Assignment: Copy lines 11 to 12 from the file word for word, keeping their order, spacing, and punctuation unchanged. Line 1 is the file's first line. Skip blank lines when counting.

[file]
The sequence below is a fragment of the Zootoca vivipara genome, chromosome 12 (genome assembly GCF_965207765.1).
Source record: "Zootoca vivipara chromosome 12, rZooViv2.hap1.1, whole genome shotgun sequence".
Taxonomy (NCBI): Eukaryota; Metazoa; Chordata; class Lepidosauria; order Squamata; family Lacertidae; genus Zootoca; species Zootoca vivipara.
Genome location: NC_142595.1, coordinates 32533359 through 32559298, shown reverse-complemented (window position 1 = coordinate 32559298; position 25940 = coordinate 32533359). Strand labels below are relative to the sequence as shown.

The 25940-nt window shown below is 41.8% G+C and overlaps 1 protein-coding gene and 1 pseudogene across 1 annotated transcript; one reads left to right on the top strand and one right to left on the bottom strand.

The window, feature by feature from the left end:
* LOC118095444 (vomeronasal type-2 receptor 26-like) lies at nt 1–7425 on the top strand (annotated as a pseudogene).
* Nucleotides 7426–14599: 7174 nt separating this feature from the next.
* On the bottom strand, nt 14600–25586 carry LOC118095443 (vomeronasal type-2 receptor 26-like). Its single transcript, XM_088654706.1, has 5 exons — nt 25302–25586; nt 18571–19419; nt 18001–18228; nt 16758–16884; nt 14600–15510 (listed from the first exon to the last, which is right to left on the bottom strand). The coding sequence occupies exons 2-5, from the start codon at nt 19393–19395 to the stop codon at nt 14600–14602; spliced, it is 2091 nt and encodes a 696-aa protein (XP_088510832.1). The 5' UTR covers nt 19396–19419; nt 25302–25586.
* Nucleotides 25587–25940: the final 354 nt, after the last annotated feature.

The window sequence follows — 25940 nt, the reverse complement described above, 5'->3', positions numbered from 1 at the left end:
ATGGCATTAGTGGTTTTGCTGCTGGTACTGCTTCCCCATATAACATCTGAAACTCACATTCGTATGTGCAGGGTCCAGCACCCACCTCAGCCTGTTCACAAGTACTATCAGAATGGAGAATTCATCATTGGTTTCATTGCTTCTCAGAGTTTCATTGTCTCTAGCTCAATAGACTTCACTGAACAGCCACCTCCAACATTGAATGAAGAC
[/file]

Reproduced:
The window sequence follows — 25940 nt, the reverse complement described above, 5'->3', positions numbered from 1 at the left end:
ATGGCATTAGTGGTTTTGCTGCTGGTACTGCTTCCCCATATAACATCTGAAACTCACATTCGTATGTGCAGGGTCCAGCACCCACCTCAGCCTGTTCACAAGTACTATCAGAATGGAGAATTCATCATTGGTTTCATTGCTTCTCAGAGTTTCATTGTCTCTAGCTCAATAGACTTCACTGAACAGCCACCTCCAACATTGAATGAAGAC